public int Comment_Fk { get; set; }
}


public class Inspection
{
    public int InspectionId { get; set; }
    public virtual List<InspectionComment> InspectionComments { get; set; }
    // ... Other Properties ...
}

public class Project
{
    public int ProjectId { get; set; }
    // ... Other Properties ...
    public virtual List<ProjectComment> ProjectComments { get; set; }
}

I'm not exactly sure what my final components will look like, but is this generally how these sorts of reusable data structures would be created? I feel like it should be obvious, but all of the guidance I've found has been related to building reusable and scaleable C# code, but once you're dealing with a database structure (especially if you're reverse engineering), it gets more complicated.

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  • "What I would like to do would be to reuse the CORE Comment data as a class with associated interfaces ...." There are two main paths here. (a) Your code will only be able to rely on the base comment logic and will not account for any inherited details such as the FK: or (b) you will have to write a complex inheritance hierarchy involving generics and inherited overrides. Both work, but they're very different as to behavior and complexity - what do you want?
    – Flater
    Apr 26, 2023 at 4:37
  • @Flater hm, that's an interesting question and I guess I'm not 100% sure. I think (a) is more accurate. My primary goal is to stop having to rewrite things like the CRUD operations and UI components for the comments, and I want to be able to say "Here's an object, add in all the comment input and display widgets to add comments to this object" with the least amount of boilerplate possible. I want to stop building almost identical grids. Although, that said, I do need some level of control over things like which users can access the add comment button. I'm not sure if that really answers you..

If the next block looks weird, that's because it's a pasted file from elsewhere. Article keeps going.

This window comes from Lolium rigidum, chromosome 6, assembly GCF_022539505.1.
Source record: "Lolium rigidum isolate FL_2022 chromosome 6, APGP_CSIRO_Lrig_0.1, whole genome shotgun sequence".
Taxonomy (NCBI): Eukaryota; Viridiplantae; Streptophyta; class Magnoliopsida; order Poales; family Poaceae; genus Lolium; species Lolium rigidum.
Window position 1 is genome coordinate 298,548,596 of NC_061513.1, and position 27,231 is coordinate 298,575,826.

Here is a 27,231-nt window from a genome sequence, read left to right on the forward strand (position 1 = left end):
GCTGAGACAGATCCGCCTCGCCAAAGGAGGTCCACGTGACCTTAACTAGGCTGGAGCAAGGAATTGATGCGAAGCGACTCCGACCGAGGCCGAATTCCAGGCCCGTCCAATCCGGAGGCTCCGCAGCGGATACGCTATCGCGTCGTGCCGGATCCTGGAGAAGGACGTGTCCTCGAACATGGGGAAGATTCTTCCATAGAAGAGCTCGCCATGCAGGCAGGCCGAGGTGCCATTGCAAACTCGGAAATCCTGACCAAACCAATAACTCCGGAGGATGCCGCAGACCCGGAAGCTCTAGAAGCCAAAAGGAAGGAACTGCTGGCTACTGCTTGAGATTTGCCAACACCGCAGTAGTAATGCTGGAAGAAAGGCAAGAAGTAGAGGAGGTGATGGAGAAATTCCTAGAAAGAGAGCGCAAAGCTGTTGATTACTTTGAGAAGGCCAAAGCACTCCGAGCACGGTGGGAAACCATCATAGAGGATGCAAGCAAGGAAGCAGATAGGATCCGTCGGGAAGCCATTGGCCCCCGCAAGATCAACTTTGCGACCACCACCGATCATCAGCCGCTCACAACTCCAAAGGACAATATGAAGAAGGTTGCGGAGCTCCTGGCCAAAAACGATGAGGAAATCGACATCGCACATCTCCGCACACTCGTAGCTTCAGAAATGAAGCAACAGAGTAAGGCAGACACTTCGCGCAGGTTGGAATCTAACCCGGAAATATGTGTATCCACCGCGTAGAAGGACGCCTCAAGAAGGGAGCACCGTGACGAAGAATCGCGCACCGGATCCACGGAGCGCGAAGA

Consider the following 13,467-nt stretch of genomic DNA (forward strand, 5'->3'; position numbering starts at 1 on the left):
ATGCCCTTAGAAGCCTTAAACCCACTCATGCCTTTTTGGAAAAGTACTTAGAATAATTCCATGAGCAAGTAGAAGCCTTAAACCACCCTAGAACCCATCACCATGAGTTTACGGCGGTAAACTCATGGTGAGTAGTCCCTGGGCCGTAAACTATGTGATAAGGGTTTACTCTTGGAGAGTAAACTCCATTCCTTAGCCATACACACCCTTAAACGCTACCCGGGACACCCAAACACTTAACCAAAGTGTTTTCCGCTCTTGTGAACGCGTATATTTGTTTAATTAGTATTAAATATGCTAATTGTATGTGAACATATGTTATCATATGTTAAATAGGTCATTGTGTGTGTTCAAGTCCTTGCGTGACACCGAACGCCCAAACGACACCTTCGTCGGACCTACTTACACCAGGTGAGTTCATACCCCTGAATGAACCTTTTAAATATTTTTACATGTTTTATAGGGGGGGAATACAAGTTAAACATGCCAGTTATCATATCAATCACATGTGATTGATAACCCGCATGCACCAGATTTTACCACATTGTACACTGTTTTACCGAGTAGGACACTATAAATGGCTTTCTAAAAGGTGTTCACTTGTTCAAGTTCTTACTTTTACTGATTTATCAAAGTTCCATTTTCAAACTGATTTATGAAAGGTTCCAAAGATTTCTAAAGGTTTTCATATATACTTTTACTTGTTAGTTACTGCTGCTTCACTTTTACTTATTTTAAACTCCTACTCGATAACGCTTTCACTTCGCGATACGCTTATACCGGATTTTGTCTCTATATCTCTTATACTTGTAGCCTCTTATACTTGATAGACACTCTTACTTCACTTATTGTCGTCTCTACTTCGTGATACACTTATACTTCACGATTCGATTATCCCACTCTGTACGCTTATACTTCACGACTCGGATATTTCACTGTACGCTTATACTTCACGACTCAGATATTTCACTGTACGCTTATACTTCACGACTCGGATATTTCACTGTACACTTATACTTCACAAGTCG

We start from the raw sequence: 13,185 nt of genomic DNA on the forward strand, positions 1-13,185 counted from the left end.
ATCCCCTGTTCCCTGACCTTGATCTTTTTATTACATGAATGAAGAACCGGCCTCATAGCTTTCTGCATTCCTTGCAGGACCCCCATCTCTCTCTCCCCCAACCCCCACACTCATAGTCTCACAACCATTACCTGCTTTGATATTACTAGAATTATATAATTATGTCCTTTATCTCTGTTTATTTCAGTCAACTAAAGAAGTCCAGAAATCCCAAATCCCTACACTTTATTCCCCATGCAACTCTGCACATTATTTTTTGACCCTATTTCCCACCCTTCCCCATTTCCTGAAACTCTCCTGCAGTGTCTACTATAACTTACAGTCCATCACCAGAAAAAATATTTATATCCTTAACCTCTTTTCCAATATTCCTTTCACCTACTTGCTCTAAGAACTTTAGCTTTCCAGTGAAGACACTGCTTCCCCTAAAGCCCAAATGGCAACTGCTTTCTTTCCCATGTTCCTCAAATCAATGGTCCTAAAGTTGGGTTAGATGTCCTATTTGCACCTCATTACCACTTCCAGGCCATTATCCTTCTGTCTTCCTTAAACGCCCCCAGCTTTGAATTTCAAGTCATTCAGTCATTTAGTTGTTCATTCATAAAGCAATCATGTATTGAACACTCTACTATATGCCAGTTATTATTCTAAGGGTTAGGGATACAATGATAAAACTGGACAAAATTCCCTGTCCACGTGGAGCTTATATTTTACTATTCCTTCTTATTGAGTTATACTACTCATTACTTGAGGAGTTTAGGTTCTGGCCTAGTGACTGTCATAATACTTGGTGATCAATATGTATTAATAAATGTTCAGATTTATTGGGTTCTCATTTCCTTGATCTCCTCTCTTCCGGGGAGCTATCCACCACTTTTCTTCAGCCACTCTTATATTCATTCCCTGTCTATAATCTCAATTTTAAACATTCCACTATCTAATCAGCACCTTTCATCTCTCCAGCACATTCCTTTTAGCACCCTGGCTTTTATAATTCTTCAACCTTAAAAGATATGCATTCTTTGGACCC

– aterbo
    Apr 26, 2023 at 4:45
  • The next question, based on your comment, is whether you need runtime reusability or if a simple template would suffice. The issue here seems to be the effort of writing it, not necessarily the fact that these comments have different lifecycles once they've been implemented. Correct me if I'm wrong.
    – Flater
    Apr 26, 2023 at 4:52
  • Templating, for sure. No need for runtime reusability. If I could get to a versioned package to share, that would be ideal (I think). I just need to be able to easily maintain a dozen or so applications. These apps were all originally developed as fully-custom programs, but so much of the functionality is similar, I am trying to move to semi-custom for the sake of ease of maintenance (and sanity)
    – aterbo
    Apr 26, 2023 at 4:55
  • I got close to a final answer but then you said "easily maintain". Are you expecting the ability to update your core logic and have this apply to existing instances automatically, or are you happy with the implementation being "locked in" at the time of first implementation?
    – Flater
    Apr 26, 2023 at 4:57